Jul 23

Team Cystic Fibrosis Road Race – A return to the good old days

After a couple of weeks away from racing open events, I returned to the saddle for the Team Cystic Fibrosis RR on 19 July, with a chance to redeem myself.

I’d entered two open events since I returned form injury, the Pete Taylor Memorial Road Race in June and the Albarosa Road Race just two weeks prior to today’s. Usually I’d do a report regardless of the result (see Ilkley 2-day last year) but my performances were so bad I just couldn’t bring myself to doing a write up. Pete Taylor was perhaps forgivable due to a lack of base fitness and endurance, but Albarosa’s race was just embarrassing. Supposedly on good form I lasted just 3 laps before being dropped on a hilly course meant to suit my abilities. I was depressed to the point where I was seriously considering stopping road racing – open events anyway.

After some encouraging rides in training, a new PB in a time trial at Little Weighton, and a strong ride in Road Race League at the same village, I was in perkier mood than I was a fortnight ago heading into the Cystic Fibrosis event. My aim? A simple one. Just finish with the bunch. A small goal, but something I’m yet to do in an open event in 2015. In order to finish first, first you have to finish, I thought.

The course was 11 laps (50 miles) over hilly terrain up near Penistone and the weather was bleak to say the least. The drive out there was very wet and the wind up on the moor where the circuit was, was gusting strongly. I wasn’t at all confident as a result.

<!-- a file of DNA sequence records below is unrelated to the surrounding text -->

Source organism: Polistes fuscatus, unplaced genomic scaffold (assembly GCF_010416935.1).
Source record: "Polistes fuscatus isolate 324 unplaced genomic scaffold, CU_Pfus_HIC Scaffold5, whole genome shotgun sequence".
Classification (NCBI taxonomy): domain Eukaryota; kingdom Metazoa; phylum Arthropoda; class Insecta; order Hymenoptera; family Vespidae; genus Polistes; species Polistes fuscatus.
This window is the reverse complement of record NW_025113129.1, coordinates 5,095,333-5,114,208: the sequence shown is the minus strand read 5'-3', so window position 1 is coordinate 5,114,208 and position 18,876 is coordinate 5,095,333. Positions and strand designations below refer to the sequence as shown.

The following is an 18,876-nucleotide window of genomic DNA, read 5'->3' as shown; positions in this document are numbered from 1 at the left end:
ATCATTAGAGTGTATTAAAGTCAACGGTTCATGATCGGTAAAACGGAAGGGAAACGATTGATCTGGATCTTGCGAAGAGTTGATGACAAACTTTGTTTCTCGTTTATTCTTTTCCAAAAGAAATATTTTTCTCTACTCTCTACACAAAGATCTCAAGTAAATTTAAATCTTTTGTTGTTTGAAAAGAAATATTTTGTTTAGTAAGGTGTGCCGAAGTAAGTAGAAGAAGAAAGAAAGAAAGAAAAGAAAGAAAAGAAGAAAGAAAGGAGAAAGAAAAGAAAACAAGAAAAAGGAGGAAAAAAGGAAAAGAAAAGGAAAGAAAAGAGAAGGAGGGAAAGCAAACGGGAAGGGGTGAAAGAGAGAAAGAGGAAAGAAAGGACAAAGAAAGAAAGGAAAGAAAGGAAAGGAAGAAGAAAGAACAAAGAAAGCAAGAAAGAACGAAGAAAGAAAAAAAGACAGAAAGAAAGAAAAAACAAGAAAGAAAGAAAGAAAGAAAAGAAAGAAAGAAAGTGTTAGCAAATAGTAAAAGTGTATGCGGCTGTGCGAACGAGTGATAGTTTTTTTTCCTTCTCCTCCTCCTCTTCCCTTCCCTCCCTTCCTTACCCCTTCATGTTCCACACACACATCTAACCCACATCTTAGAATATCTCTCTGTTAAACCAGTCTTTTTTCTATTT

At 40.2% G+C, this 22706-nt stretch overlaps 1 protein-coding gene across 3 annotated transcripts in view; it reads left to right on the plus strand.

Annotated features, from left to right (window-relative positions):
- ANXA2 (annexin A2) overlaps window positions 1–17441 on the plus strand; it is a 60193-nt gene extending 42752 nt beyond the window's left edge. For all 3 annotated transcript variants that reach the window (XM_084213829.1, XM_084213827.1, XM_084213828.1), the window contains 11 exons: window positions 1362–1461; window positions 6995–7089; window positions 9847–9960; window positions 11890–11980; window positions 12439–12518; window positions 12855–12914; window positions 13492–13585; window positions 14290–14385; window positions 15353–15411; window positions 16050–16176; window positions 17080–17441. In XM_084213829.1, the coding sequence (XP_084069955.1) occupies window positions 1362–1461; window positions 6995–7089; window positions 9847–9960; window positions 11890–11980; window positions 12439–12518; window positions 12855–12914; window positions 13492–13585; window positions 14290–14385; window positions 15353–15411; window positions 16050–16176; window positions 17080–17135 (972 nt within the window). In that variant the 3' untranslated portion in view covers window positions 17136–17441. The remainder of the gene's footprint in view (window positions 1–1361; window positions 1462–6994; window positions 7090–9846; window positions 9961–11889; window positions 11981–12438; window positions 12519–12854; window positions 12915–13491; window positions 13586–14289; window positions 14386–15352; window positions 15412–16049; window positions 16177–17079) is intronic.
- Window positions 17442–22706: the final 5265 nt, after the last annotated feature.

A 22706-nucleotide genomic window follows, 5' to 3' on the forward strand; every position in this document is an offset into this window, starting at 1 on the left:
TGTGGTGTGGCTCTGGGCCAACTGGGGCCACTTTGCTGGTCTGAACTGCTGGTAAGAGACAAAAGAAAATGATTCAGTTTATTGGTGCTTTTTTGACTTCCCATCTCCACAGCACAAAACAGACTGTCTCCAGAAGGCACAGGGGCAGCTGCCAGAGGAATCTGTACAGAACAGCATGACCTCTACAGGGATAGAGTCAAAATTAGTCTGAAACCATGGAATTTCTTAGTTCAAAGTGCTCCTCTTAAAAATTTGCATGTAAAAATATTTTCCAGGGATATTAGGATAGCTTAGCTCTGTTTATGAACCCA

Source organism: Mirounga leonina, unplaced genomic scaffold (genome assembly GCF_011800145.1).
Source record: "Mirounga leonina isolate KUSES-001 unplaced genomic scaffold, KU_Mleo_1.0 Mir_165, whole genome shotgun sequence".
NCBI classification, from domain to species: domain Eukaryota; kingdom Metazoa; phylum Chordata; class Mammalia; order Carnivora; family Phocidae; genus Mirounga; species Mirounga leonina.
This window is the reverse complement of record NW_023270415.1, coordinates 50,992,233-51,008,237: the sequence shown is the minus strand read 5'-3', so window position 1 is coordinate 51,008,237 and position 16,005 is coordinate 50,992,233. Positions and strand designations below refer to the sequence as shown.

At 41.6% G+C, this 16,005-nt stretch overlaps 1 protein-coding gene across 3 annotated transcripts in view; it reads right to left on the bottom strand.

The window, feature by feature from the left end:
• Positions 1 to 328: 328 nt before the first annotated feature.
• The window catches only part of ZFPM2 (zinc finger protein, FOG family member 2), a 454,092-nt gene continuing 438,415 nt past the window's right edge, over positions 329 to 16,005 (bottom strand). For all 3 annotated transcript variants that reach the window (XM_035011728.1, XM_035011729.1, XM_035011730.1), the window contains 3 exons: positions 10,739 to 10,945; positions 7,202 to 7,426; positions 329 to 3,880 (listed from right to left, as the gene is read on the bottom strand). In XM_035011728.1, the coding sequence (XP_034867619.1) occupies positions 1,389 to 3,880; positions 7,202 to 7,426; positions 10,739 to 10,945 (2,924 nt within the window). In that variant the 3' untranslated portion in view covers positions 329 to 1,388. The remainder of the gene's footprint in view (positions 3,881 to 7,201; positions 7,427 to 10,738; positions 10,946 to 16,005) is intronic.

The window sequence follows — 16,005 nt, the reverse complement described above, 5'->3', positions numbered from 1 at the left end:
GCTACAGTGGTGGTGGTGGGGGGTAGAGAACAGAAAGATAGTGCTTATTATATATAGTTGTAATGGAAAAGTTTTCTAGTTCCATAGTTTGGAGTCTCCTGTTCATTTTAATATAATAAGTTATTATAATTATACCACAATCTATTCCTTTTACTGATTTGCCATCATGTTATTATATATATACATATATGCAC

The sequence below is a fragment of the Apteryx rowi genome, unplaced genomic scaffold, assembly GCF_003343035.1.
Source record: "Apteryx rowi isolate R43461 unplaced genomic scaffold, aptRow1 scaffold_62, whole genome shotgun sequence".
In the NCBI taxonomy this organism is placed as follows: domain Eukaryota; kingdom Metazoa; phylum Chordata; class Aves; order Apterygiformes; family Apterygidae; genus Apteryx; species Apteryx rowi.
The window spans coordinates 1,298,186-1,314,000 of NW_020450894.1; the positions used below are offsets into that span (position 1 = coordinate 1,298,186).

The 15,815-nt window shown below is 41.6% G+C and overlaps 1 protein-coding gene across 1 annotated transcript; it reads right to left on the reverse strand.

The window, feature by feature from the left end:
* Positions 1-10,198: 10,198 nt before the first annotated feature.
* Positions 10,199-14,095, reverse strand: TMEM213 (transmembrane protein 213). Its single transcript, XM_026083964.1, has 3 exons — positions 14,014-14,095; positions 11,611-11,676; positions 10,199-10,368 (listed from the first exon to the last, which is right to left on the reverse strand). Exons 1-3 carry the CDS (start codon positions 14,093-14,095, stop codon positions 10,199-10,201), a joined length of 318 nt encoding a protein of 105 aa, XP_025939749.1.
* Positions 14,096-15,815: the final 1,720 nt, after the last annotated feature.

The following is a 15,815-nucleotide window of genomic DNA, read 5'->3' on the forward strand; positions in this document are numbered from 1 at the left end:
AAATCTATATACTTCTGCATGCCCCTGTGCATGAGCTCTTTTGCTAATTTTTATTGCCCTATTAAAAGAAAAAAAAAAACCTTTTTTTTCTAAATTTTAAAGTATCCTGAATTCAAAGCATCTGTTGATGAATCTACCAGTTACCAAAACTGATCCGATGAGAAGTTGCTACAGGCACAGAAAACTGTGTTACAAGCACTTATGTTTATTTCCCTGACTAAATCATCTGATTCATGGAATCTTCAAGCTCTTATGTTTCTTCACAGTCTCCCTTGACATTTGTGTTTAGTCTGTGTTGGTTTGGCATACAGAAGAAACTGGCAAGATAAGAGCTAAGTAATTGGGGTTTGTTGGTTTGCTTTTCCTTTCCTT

After a short roll out, we started the main ascent just before the start of the 4.5 mile lap. The wind was blowing right in our faces here so the pace was almost pedestrian. That soon changed once we crested the hill and took a left turn beyond the finish line. The pace went from a steady 15 to 45mph. The other obstacle on the course was all the potholes on the back section in particular, and it wasn’t long before riders having hit them at full speed were puncturing. Some riders even had difficulty staying on the road, as one competitor ended up riding in a ditch for about 200 metres, struggling to get back on the tarmac. I nearly had a incident myself, as exiting a fast left-hander I was met by a car. I avoided the car, just, but I’d had to unclip and was gapped. I couldn’t then clip in and all I could see was the pack getting away from me. I eventually got clipped in and sprinted after the bunch making contact some time after. It was a scare, but I was still in the race and keen on just settling down.

After saying to myself not to do anything stupid, like get in a break on lap 3, to ensure I made it to the finish, I ended up getting in a break – on lap 3! Following a rider form 3RT I was pulled off the head of the bunch and joined by 4 other riders. This group of 6 weren’t hanging around and I was struggling to do any turns.

“C’mon get a f***in move on”, I was told. “I’d love to mate, but I’m breathing out my rear end at the moment, so no.” I thought, especially with so long left to race.